We can’t recommend cycling enough – which isn’t surprising, really! It’s great for so many reasons, and for the most part very safe. But most cyclists will experience an incident, a near miss, at some point on their rides.
Although there are ways of reporting these near misses, such as the Metropolitan Police RoadSafe reporting scheme, knowledge of where and when these near misses happen, the circumstances they happen in, and the effect they have on the cyclist in question is lacking.
This is where the new Near Miss Project comes into play. It aims to study them, raise awareness of them and ultimately help prevent them by using the results to inform planners and policy makers.
Led by Dr Rachel Aldred, a Senior Lecturer in Transport at Westminster University, the researchers on the project include experts from Goldsmiths and Lancaster University, the creator of Blaze Lazerlights Emily Brooke, and writer and broadcaster Jack Thurston.
“[The decision to conduct this research came from] my interest in improving the cycling experience, not just reducing deaths and injuries, as important as that is, and also wondering whether we could use near misses to improve safety as the rail and air industries do.
There’s been very little research although there was a pioneering diary study in Oxford in the early 1990s (Joshi et al), and there’s a bit of work on actual harassment (e.g. Heesch et al) and some work specifically on close overtaking (e.g. Walker et al).” Commented Dr Aldred.
The project is asking people to complete a One Day Diary, recording any near misses they experiences over the course of one day of their choosing between the 20th October and the 2nd of November. Participants can be from any part of the country.
The research team will also analyse evidence from other sources, such as Metropolitan Police reports and helmet camera footage.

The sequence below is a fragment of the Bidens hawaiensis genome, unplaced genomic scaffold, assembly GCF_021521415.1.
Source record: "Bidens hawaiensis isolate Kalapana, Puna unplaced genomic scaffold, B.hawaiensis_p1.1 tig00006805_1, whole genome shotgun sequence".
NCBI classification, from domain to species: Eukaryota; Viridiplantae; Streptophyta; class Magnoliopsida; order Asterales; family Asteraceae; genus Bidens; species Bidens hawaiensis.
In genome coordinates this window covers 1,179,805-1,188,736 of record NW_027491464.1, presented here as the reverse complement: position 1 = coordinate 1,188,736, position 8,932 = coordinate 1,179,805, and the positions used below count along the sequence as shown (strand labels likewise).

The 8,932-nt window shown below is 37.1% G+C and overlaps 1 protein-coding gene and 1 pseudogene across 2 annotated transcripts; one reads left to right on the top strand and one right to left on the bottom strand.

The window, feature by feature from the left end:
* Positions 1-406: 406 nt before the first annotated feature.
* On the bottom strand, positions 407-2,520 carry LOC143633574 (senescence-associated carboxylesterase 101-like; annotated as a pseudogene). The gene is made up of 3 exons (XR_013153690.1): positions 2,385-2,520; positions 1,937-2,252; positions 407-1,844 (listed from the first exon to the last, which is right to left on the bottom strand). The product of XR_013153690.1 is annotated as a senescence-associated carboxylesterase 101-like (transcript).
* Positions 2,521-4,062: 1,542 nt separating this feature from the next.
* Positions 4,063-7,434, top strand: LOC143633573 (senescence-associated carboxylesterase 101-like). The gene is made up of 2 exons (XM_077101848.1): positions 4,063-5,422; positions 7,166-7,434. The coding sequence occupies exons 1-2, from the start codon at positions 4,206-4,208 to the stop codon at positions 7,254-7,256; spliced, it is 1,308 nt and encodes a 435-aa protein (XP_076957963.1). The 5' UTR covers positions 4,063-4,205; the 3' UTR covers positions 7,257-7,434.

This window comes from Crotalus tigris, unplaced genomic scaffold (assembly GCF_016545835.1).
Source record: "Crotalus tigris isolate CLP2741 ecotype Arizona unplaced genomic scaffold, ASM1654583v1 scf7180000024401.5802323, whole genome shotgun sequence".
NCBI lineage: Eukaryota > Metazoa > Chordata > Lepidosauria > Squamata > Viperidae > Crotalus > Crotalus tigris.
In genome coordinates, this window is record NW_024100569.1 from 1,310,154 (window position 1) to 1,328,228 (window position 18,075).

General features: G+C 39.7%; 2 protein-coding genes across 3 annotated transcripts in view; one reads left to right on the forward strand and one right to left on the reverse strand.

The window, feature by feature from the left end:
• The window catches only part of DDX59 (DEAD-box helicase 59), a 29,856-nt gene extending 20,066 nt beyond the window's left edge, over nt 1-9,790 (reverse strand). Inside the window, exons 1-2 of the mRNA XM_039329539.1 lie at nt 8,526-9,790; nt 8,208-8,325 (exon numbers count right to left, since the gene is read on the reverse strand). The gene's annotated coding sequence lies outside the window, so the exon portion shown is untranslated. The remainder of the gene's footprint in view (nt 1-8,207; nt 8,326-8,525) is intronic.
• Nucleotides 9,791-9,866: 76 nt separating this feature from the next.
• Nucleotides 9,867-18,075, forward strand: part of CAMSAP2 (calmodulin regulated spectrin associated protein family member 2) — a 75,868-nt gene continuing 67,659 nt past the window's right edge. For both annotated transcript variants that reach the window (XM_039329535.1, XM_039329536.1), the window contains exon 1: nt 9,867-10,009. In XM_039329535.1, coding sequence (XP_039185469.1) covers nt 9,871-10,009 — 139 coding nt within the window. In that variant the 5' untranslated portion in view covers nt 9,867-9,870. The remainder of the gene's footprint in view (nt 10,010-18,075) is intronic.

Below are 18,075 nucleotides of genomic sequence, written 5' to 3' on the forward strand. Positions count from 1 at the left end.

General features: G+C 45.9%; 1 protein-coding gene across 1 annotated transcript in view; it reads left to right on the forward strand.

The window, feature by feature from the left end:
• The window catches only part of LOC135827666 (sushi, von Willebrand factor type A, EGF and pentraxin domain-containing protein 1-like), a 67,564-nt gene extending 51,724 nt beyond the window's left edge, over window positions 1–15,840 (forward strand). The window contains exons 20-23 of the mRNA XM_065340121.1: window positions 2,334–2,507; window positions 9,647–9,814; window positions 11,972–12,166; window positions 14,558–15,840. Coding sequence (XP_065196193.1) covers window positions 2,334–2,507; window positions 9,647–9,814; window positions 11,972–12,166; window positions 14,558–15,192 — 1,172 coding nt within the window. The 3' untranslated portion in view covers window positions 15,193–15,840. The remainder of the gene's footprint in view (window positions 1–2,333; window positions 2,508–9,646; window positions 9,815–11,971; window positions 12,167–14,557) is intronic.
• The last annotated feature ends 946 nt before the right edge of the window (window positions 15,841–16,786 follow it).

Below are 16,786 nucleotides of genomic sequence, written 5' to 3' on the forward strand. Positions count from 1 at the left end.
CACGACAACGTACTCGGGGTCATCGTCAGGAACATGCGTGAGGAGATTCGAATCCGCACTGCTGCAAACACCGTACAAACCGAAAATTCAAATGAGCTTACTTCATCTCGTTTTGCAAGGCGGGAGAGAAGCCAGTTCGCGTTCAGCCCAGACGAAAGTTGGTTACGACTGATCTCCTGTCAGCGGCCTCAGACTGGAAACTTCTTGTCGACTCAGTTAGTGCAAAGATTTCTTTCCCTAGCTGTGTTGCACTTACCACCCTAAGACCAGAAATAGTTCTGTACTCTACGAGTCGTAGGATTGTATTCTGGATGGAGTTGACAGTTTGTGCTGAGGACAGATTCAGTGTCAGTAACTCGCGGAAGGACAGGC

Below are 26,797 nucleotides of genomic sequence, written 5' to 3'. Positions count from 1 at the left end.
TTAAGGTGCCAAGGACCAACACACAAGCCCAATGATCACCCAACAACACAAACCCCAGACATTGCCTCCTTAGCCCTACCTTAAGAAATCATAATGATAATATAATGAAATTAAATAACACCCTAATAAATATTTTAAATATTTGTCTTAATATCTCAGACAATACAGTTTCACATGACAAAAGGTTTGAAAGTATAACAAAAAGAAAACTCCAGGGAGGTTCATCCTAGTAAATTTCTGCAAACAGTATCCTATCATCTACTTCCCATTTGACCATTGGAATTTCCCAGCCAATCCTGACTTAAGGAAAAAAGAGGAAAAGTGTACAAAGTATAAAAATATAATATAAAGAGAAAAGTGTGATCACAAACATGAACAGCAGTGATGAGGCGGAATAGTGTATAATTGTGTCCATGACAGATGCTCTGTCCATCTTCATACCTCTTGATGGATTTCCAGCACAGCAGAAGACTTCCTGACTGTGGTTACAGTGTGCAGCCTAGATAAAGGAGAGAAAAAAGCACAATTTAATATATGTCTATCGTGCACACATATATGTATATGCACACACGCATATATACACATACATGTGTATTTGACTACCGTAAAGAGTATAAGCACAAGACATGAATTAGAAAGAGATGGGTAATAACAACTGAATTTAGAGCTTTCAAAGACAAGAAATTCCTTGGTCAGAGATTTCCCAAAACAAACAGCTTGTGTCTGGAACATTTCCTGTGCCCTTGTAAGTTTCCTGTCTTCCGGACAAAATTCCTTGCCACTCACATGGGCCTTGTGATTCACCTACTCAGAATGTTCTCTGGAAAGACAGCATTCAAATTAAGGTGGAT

Evidence is hard to argue with, and the evidence is stronger the more data there is, therefore we really want to encourage you to take part in this, and spread the word too.
So what constitutes a ‘near miss’ for this study? The project state that ‘Near misses can range from rudeness (or apologetic kindness!) to near-collisions. They effect people in different ways.’ The Project website also helpfully provides a selection of videos to illustrate.
Dr Aldred clarifies this further: “We will tell people we are interested in hearing about any incident they experience while cycling that means they have to take avoiding action and/or that they find annoying or scary. So it will cover e.g. being intimidated by a motorist behind them (which wouldn’t strictly be a ‘near miss’ perhaps).”
The results of the research, when completed, will be freely and publically available, subject to participants’ agreement and available for further anaylysis by other researchers. They will also be reported in a special edition of The Bike Show, written up on the Near Miss Project website, and distributed as briefings and events for stakeholders.
If you would like to take part in the Near Miss Project, visit the website and sign up. You can also get involved using the #nearmiss hashtag, and by following the project on twitter @NearMissProject.
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Heesch, K.C., Sahlqvist, S. and Garrard, J. 2011 Cyclists’ experiences of harassment from motorists: Findings from a survey of cyclists in Queensland, Australia, Preventive Medicine 53(6) pp. 417–420
Joshi , M.S., Senior, V. and Smith, G.P. 2001 A diary study of the risk perceptions of road users, Health, Risk and Society, 3:3, 261-279
Walker, I., Garrard, I. and Jowitt, F., 2014. The influence of a bicycle commuter’s appearance on drivers’ overtaking proximities: an on-road test of bicyclist stereotypes, high-visibility clothing and safety aids in the United Kingdom. Accident Analysis and Prevention, 64, pp. 69-77